These regulations reflect current laws in the U.K., but are not embraced wholeheartedly in Ireland, where these considerations are essentially being addressed in depth for the first time. Irish Times columnist Breda O’Brien explained to The Guardian, “Core values have not changed as much as some people think. There is still a huge sense of unease around this.” The additional fear of going too far in the opposite direction gives some citizens pause. “People do not trust the government to make the right decision,” Together for Yes canvasser Tara Deasy noted to the Irish Times. “This has come up over the past couple of weeks.”
Further controversy arose last week with Google’s announcement that all ads regarding the upcoming referendum would be banned from the site’s advertising outlets. The response from the Save the Eighth campaign was one of resentment, with spokesperson John McGuirk categorizing the action as an instance of “foreign interference.” While campaigners can still advertise via Facebook and other channels, an important platform has been cut off at a late stage for both sides, making the recently narrow poll predictions appear a bit more daunting.
Of the tens of thousands of native Irish living outside the country, many are returning home to cast their vote on the emotionally charged issue, no matter their view. Sarah Gillespie, a LoveBoth supporter of Donegal birth living in Pennsylvania, told the Irish Sun, “There are resources provided from both sides of the campaign in order for people to come home. If I had been in a position where I could not afford the flight, I would have sought help. I would have regretted it if I didn’t come home to vote no.”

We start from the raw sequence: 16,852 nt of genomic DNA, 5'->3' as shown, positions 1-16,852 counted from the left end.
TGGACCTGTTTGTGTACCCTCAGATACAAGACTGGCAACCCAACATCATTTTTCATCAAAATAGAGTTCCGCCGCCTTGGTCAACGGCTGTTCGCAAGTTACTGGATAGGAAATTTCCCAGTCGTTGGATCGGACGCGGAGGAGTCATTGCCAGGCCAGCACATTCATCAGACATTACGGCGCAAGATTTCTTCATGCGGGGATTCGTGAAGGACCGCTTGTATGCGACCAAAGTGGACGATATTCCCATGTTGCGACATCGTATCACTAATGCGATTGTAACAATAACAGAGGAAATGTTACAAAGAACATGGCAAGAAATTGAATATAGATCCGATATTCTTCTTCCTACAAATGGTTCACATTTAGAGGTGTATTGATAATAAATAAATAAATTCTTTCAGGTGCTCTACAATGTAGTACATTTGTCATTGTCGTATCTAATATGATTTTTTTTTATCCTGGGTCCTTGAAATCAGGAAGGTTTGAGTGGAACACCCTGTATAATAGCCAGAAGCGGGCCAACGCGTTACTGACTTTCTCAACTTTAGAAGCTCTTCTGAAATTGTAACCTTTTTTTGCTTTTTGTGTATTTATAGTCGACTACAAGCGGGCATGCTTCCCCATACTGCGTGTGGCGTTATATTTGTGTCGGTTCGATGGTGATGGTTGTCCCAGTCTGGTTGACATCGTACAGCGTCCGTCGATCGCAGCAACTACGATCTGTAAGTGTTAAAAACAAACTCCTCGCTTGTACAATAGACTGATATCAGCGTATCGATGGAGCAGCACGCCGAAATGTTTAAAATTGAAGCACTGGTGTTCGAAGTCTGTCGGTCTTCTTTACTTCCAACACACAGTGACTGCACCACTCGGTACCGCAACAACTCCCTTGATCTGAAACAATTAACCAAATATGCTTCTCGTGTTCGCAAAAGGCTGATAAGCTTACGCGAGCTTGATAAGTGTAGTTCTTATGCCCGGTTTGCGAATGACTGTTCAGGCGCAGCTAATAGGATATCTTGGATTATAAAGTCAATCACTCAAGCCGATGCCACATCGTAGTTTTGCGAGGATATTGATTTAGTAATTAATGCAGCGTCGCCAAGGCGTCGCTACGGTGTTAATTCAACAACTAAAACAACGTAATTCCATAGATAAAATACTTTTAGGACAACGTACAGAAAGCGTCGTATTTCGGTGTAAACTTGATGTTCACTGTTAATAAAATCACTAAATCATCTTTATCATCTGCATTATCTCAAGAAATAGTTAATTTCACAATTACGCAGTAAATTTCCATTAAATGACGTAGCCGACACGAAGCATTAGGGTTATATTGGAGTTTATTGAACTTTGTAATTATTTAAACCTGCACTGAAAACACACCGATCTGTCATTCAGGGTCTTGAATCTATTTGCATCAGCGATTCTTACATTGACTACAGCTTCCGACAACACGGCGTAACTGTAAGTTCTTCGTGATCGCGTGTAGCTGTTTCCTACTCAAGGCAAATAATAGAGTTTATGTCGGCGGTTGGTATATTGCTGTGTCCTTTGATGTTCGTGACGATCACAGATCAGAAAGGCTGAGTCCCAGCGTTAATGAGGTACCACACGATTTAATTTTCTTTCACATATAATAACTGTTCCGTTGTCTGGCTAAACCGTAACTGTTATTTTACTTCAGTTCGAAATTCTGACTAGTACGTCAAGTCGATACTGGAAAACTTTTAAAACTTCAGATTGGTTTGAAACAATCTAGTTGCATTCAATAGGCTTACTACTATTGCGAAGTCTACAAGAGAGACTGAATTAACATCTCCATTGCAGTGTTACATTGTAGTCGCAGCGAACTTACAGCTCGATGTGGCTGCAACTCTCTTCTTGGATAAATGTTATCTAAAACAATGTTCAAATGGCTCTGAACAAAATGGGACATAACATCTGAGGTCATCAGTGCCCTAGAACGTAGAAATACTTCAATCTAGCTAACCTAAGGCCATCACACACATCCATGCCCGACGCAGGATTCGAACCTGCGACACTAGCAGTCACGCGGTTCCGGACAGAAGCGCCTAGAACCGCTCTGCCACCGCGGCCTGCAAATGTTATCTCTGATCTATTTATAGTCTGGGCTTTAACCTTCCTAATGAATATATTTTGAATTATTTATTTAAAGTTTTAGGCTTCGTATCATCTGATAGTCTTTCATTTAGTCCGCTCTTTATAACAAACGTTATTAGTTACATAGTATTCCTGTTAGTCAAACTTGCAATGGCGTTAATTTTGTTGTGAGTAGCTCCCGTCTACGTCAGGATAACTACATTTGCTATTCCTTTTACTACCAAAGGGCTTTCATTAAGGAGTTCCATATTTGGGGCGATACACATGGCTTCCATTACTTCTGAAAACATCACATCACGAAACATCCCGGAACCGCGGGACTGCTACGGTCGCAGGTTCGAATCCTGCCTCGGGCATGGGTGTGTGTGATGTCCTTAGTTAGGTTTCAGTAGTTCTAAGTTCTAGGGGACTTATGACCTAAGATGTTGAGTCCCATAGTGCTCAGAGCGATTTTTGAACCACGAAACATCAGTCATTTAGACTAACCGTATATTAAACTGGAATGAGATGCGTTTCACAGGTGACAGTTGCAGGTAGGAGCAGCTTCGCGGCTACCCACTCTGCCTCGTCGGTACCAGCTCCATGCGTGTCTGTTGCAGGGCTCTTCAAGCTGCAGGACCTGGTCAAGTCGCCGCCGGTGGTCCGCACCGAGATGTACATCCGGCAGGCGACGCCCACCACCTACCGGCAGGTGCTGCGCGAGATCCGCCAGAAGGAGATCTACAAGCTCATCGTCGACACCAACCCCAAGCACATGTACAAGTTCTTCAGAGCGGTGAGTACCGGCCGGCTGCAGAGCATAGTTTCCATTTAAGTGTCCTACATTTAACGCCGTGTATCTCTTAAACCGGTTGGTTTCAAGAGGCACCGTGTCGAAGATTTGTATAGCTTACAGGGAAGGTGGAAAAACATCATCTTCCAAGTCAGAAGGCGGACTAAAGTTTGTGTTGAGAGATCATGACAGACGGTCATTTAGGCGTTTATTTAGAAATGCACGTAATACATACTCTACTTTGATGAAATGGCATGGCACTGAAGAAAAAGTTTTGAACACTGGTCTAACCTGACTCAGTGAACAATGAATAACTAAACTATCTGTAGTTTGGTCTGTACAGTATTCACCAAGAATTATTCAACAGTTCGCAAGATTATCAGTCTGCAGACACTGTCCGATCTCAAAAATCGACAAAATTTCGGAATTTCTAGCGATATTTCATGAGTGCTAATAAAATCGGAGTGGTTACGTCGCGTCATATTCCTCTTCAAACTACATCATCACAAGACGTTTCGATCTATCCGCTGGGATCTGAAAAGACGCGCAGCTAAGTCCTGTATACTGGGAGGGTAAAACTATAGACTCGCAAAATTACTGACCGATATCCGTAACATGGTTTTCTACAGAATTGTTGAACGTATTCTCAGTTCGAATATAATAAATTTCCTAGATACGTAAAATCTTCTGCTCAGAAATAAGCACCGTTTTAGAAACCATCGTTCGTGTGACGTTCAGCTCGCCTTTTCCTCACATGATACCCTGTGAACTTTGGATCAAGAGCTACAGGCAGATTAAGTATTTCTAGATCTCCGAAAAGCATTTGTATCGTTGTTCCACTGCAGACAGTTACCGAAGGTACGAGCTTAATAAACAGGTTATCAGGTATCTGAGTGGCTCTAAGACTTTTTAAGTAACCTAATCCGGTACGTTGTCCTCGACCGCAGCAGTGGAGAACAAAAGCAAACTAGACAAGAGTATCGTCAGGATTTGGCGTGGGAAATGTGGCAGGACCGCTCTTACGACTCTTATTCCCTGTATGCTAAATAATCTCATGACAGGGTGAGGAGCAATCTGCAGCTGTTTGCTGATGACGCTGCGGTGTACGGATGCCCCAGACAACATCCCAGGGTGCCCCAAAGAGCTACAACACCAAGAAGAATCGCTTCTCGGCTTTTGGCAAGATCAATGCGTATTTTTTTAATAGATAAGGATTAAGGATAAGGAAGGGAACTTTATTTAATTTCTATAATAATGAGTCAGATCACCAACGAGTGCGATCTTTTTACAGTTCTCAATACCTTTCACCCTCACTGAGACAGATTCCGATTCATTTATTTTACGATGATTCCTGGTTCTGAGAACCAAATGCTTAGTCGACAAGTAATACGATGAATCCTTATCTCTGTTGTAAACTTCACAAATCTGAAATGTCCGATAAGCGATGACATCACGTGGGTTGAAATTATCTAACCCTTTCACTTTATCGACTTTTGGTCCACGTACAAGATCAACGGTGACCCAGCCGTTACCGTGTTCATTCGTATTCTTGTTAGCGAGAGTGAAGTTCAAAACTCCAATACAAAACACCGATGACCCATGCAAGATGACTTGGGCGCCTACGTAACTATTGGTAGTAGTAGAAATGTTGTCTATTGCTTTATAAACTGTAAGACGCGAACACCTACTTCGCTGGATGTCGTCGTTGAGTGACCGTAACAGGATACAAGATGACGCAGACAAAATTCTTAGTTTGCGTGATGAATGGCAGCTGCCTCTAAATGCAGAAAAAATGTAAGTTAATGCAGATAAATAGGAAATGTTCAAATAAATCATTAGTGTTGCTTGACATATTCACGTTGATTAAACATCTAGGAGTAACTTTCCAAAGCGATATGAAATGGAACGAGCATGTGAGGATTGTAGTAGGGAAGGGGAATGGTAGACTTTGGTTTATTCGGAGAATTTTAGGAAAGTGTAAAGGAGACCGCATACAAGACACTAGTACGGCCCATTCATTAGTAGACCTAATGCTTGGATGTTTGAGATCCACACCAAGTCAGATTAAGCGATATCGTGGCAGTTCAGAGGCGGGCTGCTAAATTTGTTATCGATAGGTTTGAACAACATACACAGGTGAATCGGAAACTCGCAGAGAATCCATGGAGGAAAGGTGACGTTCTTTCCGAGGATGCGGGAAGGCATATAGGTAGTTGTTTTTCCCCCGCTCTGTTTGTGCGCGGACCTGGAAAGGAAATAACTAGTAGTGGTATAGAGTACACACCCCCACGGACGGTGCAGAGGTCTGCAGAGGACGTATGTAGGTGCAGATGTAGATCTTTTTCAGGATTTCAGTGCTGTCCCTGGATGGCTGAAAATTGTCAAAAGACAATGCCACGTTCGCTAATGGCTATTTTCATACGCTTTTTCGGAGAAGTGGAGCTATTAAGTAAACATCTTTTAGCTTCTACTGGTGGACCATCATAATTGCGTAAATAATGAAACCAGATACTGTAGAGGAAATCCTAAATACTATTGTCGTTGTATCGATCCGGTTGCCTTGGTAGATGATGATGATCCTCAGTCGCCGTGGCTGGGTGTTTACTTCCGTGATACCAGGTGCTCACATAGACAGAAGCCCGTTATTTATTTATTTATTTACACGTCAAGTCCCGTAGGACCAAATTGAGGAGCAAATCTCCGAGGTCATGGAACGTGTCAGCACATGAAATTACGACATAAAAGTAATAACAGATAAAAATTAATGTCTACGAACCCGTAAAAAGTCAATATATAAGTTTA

Dublin-born New York resident Sorcha Lowry elaborated, “It’s a once-in-a-generation opportunity to undo a failed and harmful constitutional experiment. It’s about us creating the Ireland we want to live in and have families in.” ♦
Seamus Carty says
So, if the DNA of the fetus is human DNA and it is not the same as any other human being, then how is the fetus not a distinct human life?
Mike L. says
In promoting life for both the mother and the unborn, Ireland has been a bright beacon of hope for those who cherish life at all stages.
We all started out as unborn human beings and all of us should be treated with respect. Therefore, people of Ireland, please uphold the Eighth Amendment and continue to show that all lives are worthy of protection.
I think those that wish to uphold this law should consider the misery it has caused to Irish women for generations. I grew up there and supported several friends who had to travel to England for a termination – a decision none took lightly and one that’s traumatic enough without the opprobrium heaped upon them by the church or observers in other countries who are lucky enough to have the choice. Thankfully, in recent years, Ireland has transformed from a staid religious theme park where women, LGBT and other groups were second class citizens to a country at the forefront of progressive legislation and human rights. It is now in the process of dismantling the lies and evils that the church has wrought upon generations – many still traumatised by their experiences – and calling perpetrators to account. It will be a painful business but Ireland will emerge into the light that truth affords. My thoughts are with them.